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52 Weeks: 41/52

It’s always good to have something to look forward to, right? My friend calls it the “happy thought”, a place one can revert to when the week is dragging or when you have a bad day. Well, we had plans to head to Baja this past week so that was my happy thought that made the hum-drum week go by faster.

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Lunch in Valle de Guadalupe. We pretty much ordered one of each and enjoyed quite a buffet between us all.

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In Tijuana, trying to escape to madness.

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Pitaya! My first time eating the red one. I had the black and white one in Mexico City, but this one was good too.

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Too cute.

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Dipping noodles, satisfying and delicious.

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Japanese fried chicken.

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Coffee and scones to start the day.

Here’s to another good week ahead and hopefully it’s a quick one!

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Ultra Thin Oatmeal Chocolate Chip Cookies

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I did the unthinkable this week and turned the oven on. I dreaded the excess heat the oven was soon to emit, but at the end of this sweaty venture, I knew there would be some lacy, buttery, thin oatmeal chocolate chip cookies waiting for me. What can  say, I am highly motivated by my cravings. After all, the stomach wants what it wants, when it wants and it cares not for the weather forecast.

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Ultra Thin Oatmeal Chocolate Chip Cookies:

adapted from Sweet Dreams on Food Network

yield: approximately 4 dozen

3/4 pound (3 sticks salted butter)

1 cup light brown sugar

1 1/8 cup granulated sugar

1 large egg

1 1/2 tsp vanilla extract

3 cups rolled oats (not instant)

1 1/2 cups all purpose flour

2 1/2 tsp baking soda

6 oz semi sweet miniature chocolate chips

Preheat oven to 350 degrees F.

In a mixing bowl, combine the butter and sugars and cream together until light and fluffy. Add the egg and vanilla extract.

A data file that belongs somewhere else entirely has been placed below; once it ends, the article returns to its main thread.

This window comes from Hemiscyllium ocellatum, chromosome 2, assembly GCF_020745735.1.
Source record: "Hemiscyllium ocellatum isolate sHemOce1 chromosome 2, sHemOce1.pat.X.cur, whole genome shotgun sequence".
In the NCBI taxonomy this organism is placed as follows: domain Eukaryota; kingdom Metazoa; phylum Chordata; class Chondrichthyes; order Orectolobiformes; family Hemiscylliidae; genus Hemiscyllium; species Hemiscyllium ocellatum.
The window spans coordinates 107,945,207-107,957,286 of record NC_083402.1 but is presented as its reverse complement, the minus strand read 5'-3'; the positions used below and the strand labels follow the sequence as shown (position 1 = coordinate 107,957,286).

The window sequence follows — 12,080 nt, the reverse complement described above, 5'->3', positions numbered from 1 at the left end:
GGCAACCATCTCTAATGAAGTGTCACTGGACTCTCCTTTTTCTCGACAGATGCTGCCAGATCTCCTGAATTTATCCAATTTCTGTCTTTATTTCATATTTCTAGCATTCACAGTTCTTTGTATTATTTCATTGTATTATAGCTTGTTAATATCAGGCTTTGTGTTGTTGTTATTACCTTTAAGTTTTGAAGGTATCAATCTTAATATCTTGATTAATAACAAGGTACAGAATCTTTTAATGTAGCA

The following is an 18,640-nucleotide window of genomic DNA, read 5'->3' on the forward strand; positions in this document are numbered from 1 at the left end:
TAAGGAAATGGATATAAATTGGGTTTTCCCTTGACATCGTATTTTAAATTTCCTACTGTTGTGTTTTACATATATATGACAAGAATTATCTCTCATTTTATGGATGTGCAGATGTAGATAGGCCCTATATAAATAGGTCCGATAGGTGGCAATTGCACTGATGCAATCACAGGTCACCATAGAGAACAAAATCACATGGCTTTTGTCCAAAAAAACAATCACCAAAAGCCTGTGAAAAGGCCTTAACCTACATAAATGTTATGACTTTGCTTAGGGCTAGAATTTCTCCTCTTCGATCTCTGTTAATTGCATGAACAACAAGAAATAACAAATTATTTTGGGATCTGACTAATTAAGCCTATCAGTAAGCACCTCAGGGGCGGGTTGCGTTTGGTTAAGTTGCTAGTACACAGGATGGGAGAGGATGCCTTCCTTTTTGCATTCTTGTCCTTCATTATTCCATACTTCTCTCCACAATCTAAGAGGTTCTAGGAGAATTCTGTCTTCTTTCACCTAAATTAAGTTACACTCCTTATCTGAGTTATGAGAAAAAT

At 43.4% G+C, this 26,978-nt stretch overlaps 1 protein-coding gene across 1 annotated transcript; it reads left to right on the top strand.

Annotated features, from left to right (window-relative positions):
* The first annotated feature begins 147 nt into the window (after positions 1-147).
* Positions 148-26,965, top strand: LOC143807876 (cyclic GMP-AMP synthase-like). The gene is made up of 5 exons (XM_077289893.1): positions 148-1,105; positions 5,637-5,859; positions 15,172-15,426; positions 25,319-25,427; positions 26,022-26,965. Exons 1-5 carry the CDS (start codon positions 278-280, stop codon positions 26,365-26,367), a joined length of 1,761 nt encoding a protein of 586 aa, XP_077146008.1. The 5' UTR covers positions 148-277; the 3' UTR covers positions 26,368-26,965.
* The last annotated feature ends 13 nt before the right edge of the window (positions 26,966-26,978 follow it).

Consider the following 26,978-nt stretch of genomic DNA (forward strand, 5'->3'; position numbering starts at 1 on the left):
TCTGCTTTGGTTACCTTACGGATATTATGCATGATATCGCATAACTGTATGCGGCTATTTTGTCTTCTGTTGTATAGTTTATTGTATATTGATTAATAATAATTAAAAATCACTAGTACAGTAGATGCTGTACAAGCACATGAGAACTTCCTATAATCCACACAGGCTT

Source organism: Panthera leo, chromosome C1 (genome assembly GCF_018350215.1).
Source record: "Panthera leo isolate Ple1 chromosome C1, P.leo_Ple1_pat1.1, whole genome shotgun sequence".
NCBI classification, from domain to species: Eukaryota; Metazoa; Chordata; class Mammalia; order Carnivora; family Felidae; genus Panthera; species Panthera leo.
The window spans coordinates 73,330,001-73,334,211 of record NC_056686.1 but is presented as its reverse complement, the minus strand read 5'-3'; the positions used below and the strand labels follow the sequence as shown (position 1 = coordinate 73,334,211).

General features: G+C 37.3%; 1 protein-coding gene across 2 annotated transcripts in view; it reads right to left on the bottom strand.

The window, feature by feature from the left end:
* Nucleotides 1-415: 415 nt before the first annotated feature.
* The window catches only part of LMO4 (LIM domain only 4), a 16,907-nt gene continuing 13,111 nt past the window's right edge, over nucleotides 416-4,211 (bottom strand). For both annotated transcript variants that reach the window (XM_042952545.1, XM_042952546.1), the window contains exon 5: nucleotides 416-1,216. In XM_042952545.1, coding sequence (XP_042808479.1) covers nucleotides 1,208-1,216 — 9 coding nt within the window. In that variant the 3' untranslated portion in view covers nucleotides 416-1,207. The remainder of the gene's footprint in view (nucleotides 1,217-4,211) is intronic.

In a large mixing bowl, combine the dry ingredients and stir to combine. Slowly add the flour mixture to the butter mixture and mix until just combined. Add the chocolate chips.

Let rest in the refrigerator for 30 minutes.

Using an ice cream scoop, scoop the dough into flat balls and place on a parchment lined sheetpan at least 2″ apart.

Bake until slightly browned on the edges, about 8- 10 minutes. Let cool for a few minutes on the sheetpan and then transfer to a wire rack to finish cooling and firm up.

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Tortas with Chile Tepin Salsa

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Anyone who knows me well can tell you that I’m not generally a fan of sandwiches. Sandwiches never register on the “Things I like to eat” list. It’s more like, anything BUT sandwiches. Then, there are tortas although not technically sandwiches, but the most delicious filling slapped between two slices of bread.

There are all kinds of tortas, more versions than you can shake a stick at. Tortas soaked in sauce, filled with deli meat, stuffed with grilled meats, etc… Then there’s the variety of garnishes: pickled onions, tomatoes, avocado slices, guacamole, salsa, cheese, jalapenos. Whatever you like. My personal favorite is the simpler version made with seasoned grilled beef, refried beans, toasty bread, ripe avocado slices, tomato, and a dash of spicy salsa. Now, that’s a sandwich torta.

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Tortas:

yield: 2 tortas

2 rolls of telera bread, sliced in half

1/2 pound thin sliced beef, seasoned with salt and pepper, grilled and chopped

salt and pepper to taste

1 cup refried beans

1/2 avocado, sliced thin

1 tomato, sliced thin

1 tablespoon vegetable oil

Using a brush, spread vegetable oil over each side of the bread. Sprinkle with salt and toast on the grill or in a hot pan.

Spread a layer of beans on the bottom, then top with chopped beef. Continue to layer with tomato and avocado slices. Place other half of telera on top and press down to flatten. Serve with chile tepin salsa (or your favorite salsa).

Chile Tepin Salsa:

4 tomatoes, blackened on the grill

1 clove garlic

1 tablespoon chile tepin, blackened

squeeze of lime

1 teaspoon salt

Blend all ingredients together until smooth. Set aside.

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52 Weeks: 40/52

Fall is here but it still feels like summer. I’m very much looking forward to cooler weather although we have yet to see any. The web is brimming with all kinds of pumpkin spice lattes, baked goods and what have you but I just can’t go there yet, not when it’s still 80+ degrees out. For now, it’s eternal summer.

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Part of a larger mural in Barrio Logan. I especially like the tile part.

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This busted donkey head was abandoned on a curb, but I guess somebody decided to take it because it was gone the next day.

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Preparing to make sugar skulls.

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Somen noodles for lunch.

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Torta with super spicy chile tepin salsa.

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Watermelon snack cause we’re trying to stay healthy.

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Glitter for an upcoming project and little “H”. He is not as dazzled by glitter as I am. However, a sock will have him jumping for joy.

Happy weekend!